Two Rivers School, a small, project-based school serving grades 6-12, is a goal-centered, hands-on learning environment. Their school garden is a powerful tool for building life skills.
“We recently transitioned into a project-based school,” explains Principal Amy Montanye-Johnson. “The garden is our first successful example of what project-based learning can accomplish, and it’s a great example of teachers collaborating to do cross-content work.”
Two Rivers students are learning a range of food preservation methods, which can stretch a family’s food dollars and make it easier to eat more vegetables and fruits year round.
“Quite a few of our students live in poverty, and what always concerns us is how expensive it can be to eat well. Our students learn it doesn’t have to be that way,” explains Laurie Weinkauf, consumer science teacher.
“Quite a few of our students live in poverty, and what always concerns us is how expensive it can be to eat well. Our students learn it doesn’t have to be that way.”
Using produce grown in the school garden, the students have learned how to safely can produce using the water-bath method; dry fruits and vegetables with a food dehydrator and other methods; freeze fruits and vegetables properly; use fresh produce in simple recipes that have a longer shelf life or can be frozen.
Throughout the year, their fresh garden bounty is also used to cook and feed a free lunch to the entire school several times.
“We use as many ingredients from the garden as we can and supplement with store-bought ingredients, which I’m able to purchase since I teach a cooking class,” Laurie explains.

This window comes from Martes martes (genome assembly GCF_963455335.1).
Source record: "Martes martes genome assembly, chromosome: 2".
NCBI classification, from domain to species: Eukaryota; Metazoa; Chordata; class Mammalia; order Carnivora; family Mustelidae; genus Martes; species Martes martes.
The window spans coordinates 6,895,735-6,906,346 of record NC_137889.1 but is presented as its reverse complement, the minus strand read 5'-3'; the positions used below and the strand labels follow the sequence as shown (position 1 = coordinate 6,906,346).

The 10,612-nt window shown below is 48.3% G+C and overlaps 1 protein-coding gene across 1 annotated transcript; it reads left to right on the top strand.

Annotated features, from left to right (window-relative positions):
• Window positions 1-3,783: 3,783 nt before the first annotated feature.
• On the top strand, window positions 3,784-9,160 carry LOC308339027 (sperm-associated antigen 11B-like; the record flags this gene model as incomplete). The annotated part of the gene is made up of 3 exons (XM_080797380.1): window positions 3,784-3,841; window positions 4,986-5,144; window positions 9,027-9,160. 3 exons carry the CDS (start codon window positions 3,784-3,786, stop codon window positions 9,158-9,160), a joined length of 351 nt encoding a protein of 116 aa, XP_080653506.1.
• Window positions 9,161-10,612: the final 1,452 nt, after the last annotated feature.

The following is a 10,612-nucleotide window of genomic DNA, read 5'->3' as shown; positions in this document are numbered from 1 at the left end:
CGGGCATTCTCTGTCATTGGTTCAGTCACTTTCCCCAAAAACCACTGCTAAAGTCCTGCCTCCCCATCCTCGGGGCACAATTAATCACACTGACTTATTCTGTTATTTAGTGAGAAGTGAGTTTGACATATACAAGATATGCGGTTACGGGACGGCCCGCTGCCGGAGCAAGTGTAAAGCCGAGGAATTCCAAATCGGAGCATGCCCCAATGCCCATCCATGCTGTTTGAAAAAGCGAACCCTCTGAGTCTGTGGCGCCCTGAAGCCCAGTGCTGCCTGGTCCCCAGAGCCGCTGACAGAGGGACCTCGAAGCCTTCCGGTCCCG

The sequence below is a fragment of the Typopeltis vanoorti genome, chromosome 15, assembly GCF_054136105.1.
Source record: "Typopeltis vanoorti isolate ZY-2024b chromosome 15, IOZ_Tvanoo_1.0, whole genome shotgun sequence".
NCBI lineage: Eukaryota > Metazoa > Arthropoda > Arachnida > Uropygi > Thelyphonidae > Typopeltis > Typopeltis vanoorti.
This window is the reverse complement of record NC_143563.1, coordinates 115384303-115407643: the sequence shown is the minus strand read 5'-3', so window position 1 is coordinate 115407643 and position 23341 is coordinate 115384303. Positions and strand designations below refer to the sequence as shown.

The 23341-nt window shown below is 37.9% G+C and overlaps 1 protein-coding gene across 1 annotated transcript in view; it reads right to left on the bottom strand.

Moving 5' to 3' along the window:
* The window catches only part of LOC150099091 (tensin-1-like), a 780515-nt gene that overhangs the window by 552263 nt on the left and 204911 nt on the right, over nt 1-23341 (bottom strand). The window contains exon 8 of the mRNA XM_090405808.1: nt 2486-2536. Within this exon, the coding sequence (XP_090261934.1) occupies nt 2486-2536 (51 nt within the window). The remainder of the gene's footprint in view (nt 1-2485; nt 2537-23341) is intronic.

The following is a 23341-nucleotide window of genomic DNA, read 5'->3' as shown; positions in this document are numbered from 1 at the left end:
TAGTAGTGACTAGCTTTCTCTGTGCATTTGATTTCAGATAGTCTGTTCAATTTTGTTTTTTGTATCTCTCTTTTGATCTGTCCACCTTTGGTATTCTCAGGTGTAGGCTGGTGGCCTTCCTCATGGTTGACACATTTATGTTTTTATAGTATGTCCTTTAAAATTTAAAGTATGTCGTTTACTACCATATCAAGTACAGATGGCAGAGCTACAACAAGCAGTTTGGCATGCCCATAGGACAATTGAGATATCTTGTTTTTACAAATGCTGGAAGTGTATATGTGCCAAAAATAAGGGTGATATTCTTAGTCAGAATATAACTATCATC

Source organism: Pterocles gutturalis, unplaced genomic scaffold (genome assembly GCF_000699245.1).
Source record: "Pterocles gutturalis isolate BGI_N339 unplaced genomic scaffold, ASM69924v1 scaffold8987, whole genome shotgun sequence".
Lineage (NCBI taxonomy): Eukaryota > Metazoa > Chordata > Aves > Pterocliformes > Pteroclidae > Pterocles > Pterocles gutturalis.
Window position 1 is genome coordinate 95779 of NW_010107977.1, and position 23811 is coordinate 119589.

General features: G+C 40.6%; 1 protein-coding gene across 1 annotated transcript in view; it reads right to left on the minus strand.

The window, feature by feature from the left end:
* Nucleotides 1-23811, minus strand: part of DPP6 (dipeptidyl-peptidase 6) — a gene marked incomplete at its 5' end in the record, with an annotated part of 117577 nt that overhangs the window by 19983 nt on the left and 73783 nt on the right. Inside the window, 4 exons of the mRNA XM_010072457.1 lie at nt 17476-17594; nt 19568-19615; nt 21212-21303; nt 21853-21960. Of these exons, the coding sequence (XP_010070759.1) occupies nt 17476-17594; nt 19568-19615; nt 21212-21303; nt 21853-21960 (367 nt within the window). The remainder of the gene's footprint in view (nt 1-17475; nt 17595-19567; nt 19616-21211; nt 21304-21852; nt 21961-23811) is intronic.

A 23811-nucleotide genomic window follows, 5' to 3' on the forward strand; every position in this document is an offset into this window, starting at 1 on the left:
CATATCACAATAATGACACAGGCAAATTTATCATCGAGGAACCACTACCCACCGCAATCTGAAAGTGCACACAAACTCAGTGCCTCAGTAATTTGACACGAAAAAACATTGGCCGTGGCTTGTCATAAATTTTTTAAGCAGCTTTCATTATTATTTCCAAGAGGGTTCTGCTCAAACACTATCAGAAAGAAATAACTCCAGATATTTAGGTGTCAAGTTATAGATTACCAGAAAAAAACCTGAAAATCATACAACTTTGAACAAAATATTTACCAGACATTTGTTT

Besides gaining cooking skills, the kids learn the powerful community effects of sharing a meal.
“Our district provides food, but we don’t have a kitchen or cafeteria. Some students leave campus for lunch because the quality of what we get is limited,” says Amy. “But when we’re serving food from Laurie’s class, everyone stays and has lunch in the commons together.”
Beyond growing, eating and preserving food, students have participated in several other big hands-on projects in the garden:
- Students were trained how to build and completely installed a drip irrigation system to conserve water.
- Students tested the garden’s soil for nutrients, then investigated and developed a plan for maintaining soil fertility at the lowest possible cost. This project led to the decision to build a student-made composter.
- Kids in grades 9-12 designed and built the composter, a project that required heavy research. They compared types of fertilizers and studied the possible effects of fertilizers on a nearby river, which has a salmon habitat the school aims to protect. Then they researched composting methods and worked to design a three-bin composter that would keep rodents out. A volunteer supplied and cut the wood, and the students built it.
Close teacher collaboration has helped make these projects a success. The school has only 100 students, classrooms are connected and teachers share a lot of the same students.
“We have daily conversations about what we’re doing in the garden,” says Elise Cooksley, science teacher.
Now that the students have had a taste of success, they’re eager to take on more projects, including adding a native plant garden and building up the soil in the courtyard where existing raised beds sit, so the edible garden can be expanded.
Food Preservation: Lessons with a Long Shelf Life
Learning how to preserve food is a valuable life skill that relates to many curriculum subjects. People of all cultures, living in different conditions, have been preserving food since ancient times. Lessons in basic food preservation can easily be connected to economics, math, history, geography, anthropology and agriculture.
Give your students a taste of canning, dehydrating, freezing and other basic food preservation methods. Even if your school does not have a kitchen, some methods can be accomplished or demonstrated with a single plug-in appliance, such as a food dehydrator, electric burner or camping stove.